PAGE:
Our Understanding is By Listening

What is 'Challenging Behavior'

The term “challenging behavior” has been used to refer to the “difficult” or “problem” behaviors which may be shown by children or adults with a learning disability. Such behaviors include aggression (e.g., hitting, kicking, biting), destruction (e.g., ripping clothes, breaking windows, throwing objects), self-injury (e.g., head banging, self-biting, skin picking), tantrums and many other behaviors (e.g. running away, eating inedibleobjects, rocking or other stereotyped movements). Characteristically, challenging behavior puts the safety of the person or others in some jeopardy or has a significant impact on the person’s or other people’s quality of life.

Challenging behavior, of course, is not limited to people with learning disabilities but the term has been particularly applied in this context. The severity of challenging behavior can vary greatly. Very serious injury (e.g. blindness, brain damage) can result from some sorts of behavior (e.g. eye poking or head banging) and, in such cases, urgent action is required to limit or reverse the effects. In many cases, however, the term is used to refer to behavior which does not have such immediately serious consequences but is, nonetheless, very upsetting, disruptive or stressful.

In general, challenging behavior is rather more common in people with learning disabilities than in people without disabilities though the pattern varies considerably depending on the type of behavior being considered and the age of the people. For example, significant self injury occurs in between 3% and 12% of children attending schools for those with severe learning disabilities and is, therefore, much more common than in children without disabilities where the rate is negligible. Conversely, seriously violent behavior (especially involving the use of weapons) is rather less common amongst adults with learning disabilities than other adults.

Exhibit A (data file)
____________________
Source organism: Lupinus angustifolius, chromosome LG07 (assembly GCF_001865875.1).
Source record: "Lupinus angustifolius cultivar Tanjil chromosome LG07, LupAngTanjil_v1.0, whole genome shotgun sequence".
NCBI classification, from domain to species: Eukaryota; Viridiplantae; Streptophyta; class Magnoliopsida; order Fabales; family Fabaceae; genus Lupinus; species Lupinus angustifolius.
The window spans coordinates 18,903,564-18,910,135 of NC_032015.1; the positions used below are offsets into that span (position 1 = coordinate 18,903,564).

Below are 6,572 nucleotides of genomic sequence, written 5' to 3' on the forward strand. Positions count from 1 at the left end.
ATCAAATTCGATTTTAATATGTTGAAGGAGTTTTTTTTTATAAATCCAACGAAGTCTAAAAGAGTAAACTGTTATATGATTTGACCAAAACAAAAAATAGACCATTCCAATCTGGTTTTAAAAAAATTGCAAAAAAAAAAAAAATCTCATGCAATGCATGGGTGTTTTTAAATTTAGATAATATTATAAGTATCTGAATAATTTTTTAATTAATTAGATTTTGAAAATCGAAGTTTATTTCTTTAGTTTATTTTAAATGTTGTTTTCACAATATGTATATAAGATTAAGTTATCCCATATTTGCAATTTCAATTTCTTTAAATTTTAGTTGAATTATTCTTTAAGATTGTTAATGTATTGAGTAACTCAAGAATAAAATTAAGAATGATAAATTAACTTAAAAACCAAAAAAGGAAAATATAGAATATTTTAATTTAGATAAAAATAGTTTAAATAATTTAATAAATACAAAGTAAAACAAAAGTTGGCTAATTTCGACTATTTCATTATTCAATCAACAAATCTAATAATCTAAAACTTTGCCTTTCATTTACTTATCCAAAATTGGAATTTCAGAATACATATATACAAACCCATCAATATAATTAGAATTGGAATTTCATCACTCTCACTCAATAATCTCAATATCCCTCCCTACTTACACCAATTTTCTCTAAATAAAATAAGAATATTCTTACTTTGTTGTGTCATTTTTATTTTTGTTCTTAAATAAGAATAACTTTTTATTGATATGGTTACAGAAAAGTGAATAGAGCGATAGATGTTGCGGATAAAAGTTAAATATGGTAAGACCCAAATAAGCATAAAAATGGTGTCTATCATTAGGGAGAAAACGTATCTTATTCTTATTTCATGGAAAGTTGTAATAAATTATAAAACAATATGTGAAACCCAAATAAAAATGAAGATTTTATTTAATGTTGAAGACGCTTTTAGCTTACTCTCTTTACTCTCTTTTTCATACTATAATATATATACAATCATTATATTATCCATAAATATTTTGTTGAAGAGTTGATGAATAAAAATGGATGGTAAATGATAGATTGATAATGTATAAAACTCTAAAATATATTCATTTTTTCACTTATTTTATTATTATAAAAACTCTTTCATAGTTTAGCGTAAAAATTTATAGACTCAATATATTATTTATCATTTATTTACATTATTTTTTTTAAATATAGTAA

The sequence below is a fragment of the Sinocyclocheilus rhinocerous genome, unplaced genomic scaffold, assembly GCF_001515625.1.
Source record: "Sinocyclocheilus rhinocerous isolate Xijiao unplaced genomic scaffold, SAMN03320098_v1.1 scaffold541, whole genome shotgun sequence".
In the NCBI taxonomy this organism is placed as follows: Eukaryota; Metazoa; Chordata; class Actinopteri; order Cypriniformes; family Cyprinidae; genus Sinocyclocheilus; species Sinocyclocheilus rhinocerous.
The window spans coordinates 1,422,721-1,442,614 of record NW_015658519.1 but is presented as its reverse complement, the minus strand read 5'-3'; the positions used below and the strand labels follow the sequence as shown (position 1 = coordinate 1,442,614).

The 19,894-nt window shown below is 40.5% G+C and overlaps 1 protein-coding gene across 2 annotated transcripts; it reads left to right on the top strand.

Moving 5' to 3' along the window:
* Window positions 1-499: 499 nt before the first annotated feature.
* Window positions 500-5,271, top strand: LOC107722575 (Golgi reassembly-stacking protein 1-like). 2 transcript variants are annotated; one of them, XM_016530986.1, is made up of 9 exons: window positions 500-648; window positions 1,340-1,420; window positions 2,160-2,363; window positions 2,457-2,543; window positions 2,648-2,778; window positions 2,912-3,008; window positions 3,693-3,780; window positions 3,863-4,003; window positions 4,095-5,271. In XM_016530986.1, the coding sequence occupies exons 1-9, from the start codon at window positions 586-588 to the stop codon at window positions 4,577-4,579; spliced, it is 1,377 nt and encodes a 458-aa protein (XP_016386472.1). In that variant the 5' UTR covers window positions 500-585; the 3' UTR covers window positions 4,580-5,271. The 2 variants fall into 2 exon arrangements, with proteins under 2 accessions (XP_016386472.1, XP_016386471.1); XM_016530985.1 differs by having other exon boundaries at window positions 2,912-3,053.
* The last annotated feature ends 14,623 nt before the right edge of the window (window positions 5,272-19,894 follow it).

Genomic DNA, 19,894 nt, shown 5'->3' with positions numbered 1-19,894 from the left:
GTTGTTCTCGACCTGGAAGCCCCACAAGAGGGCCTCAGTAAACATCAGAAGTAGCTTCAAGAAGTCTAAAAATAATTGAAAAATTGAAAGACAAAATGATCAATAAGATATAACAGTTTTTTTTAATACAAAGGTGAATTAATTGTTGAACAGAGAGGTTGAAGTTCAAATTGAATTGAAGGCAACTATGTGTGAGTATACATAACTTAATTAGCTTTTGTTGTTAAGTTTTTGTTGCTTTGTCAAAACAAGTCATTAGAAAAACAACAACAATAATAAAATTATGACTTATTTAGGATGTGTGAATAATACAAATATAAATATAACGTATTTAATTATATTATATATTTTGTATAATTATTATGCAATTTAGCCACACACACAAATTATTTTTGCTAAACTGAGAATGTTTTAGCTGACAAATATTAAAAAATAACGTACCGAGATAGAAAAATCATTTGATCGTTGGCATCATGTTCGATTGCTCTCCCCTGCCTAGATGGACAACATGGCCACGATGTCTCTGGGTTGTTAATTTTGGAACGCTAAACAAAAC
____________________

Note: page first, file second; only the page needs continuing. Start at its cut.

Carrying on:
Why does it happen?
The first point to make is that there is no simple answer to this question. It is helpful to remember, however, that most people without learning disabilities display lots of challenging behavior very early in their lives. The “terrible twos” usually don’t last but only because most 2-year olds develop a range of communication and social skills which enable them to get what they want and need rather more easily. Many children with learning disabilities do not develop such skills to anything like the same extent and are left with much the same needs as their peers but much less competent ways of getting them met.

Basic Information about Challenging Behavior
In the past, and still currently to an extent, society has had rather unusual ways of “disposing” of people with learning disabilities - such as putting them in large groups in out of the way places. Such institutions have often been characterized by severe social and material deprivation and abuse, factors likely to worsen and in some cases create challenging behavior Neither are families, schools or other settings immune to such practices, often finding it difficult to respond constructively to the unclear needs of unusual people. In general, then, many cases of challenging behavior appear to be effective ways for a person with learning disability to control what is going on around them. This may reflect their lack of more usual methods of control and the more unusual nature of the environments to which they are exposed.
While the above is a generally accepted account of why challenging behavior occurs we should always consider, especially if the behavior has just arisen or worsened, the possibility that it reflects some kind of biological or emotional disturbance. Children may bang their heads because their ear aches or hit out because they slept poorly the previous night. Understanding the variation in a person’s challenging behavior is often a key to promoting positive change.

What can be done?
Unfortunately, challenging behavior is not generally like an infection which can be treated by a Short-term course of antibiotics. In many cases there will be no “magic bullets”, change may take some time (especially where the behavior is well established), will almost certainly require changes in the way other people behave and may be very susceptible to relapse. Having said all this there is a great deal that can be done to prevent and treat challenging behavior